FIFA Confederations Cup 2013: FIFA’s successful sponsor structure
Host country Brazil opened the Confederations Cup 2013 with a 3-0 win over Japan last Saturday. In this two-week event Brazil, both the organization and ‘a seleção’, can show the world they are ready for next year’s FIFA World Cup. During the Confederations Cup eight participants compete over two weeks to win $4.1 million USD.
The eight participants are, with the exception of host Brazil and EURO 2012 runner-up Italy, all winners of their respective continental competitions. Below you can find an overview of the group stage.
|Group A||Group B|
|Brazil (host)||Spain (FIFA World Cup)|
|Mexico (Gold Cup 2011)||Uruguay (Copa America 2011)|
|Italy (runner-up Euro 2012)||Tahiti (OFC Nations Cup 2012)|
|Japan (Asian Cup 2011)||Nigeria (African Cup 2013)|
Prize money increase of 14%
In February FIFA announced that the Confederations Cup’s prize money is up by 14 percent to $20 million (USD). 20 percent ($4.1 million) will go to the winner, while the runner-up receives $3.6 million. All eight nations, including Tahiti, are guaranteed $1.7 million. Quite a high amount, so how can FIFA award this?
FIFA’s sponsorship structure
The possibility to award these amounts of money will partly be due to a great three-tier sponsor scheme FIFA implemented after the FIFA World Cup 2006. FIFA has six fixed partners: Adidas, Coca Cola, Hyundai-Kia motors, Emirates, Sony and Visa. These partners make up the first tier and are involved in many of FIFA’s events. Eight lower level sponsors, including Budweiser, Castrol and Yingli, are allowed to make an association with FIFA’s World Cup and Confederations Cup on a global level.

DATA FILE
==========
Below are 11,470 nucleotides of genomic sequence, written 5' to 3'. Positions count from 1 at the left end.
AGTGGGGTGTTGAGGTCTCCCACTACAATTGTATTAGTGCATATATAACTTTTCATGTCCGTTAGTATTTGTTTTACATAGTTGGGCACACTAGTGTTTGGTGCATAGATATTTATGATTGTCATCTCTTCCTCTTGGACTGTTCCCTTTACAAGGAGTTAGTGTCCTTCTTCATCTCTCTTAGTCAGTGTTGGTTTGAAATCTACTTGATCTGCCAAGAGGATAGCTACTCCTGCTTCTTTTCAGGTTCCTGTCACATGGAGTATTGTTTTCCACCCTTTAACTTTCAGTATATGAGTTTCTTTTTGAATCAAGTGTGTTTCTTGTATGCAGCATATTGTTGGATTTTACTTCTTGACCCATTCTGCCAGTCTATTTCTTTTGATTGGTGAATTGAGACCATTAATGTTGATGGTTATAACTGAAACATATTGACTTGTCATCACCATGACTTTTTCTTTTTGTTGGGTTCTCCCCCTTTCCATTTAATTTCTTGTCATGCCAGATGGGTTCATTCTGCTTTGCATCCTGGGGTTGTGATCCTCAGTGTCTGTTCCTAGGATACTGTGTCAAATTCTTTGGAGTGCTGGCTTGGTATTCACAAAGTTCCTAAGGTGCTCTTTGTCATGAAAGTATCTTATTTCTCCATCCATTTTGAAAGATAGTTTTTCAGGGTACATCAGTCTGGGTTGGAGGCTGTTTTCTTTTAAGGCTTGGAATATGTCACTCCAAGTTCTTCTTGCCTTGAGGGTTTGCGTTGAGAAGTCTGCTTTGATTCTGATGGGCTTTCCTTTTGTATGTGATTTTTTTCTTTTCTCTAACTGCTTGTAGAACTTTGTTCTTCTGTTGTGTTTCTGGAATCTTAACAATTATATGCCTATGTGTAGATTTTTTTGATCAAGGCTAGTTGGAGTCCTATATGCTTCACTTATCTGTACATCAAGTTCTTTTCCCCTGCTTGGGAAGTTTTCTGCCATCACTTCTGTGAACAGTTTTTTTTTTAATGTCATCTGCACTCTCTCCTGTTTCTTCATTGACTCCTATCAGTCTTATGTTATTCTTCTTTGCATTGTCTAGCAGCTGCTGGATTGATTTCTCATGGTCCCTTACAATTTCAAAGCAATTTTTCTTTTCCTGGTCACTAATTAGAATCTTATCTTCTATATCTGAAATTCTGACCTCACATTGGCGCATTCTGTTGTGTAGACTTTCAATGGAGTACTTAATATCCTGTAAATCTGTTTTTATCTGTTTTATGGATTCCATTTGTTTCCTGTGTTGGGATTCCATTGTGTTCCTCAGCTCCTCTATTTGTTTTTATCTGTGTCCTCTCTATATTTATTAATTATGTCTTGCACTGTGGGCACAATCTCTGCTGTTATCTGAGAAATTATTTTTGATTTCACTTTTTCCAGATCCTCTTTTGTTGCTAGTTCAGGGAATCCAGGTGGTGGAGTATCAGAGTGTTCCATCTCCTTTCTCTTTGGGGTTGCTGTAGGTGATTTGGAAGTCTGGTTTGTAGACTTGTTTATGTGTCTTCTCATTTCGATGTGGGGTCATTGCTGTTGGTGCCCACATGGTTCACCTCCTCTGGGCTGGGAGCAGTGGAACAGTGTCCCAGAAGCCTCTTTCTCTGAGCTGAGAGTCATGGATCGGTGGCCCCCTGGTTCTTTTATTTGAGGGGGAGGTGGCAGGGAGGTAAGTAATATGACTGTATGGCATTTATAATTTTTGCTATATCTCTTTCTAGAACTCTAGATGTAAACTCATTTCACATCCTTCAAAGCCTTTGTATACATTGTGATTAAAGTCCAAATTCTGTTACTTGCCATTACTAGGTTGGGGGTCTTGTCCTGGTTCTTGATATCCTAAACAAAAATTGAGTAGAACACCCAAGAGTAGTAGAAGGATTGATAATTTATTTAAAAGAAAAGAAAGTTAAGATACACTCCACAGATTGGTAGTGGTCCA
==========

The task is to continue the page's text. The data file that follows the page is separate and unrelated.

The sponsors are diverse
The third tier is on a national level and consists of National Supporters. These sponsors have exclusive marketing rights within the country. The last added National Supporter for the Confederations Cup 2013 and World Cup 2014 is Centauro, a large sports retailer in South America. Centauro alone is expected to invest over $50 million USD in the market around the two events. Interesting is that the National Sponsors are diverse, the other five being in sectors as trade and investments, insurance, banking, confectionery and language schools.
It is this diversity (and exclusivity) that may be the biggest strength of FIFA’s sponsorship structure. Due to heavy competition between potential sponsors FIFA’s sponsorship sales are rising. FIFA seems to benefit extremely from these lucrative deals. And although we know on June 30th which nation won the World Cup dress rehearsal, it will take years before the National Sponsors know whether their investments paid off.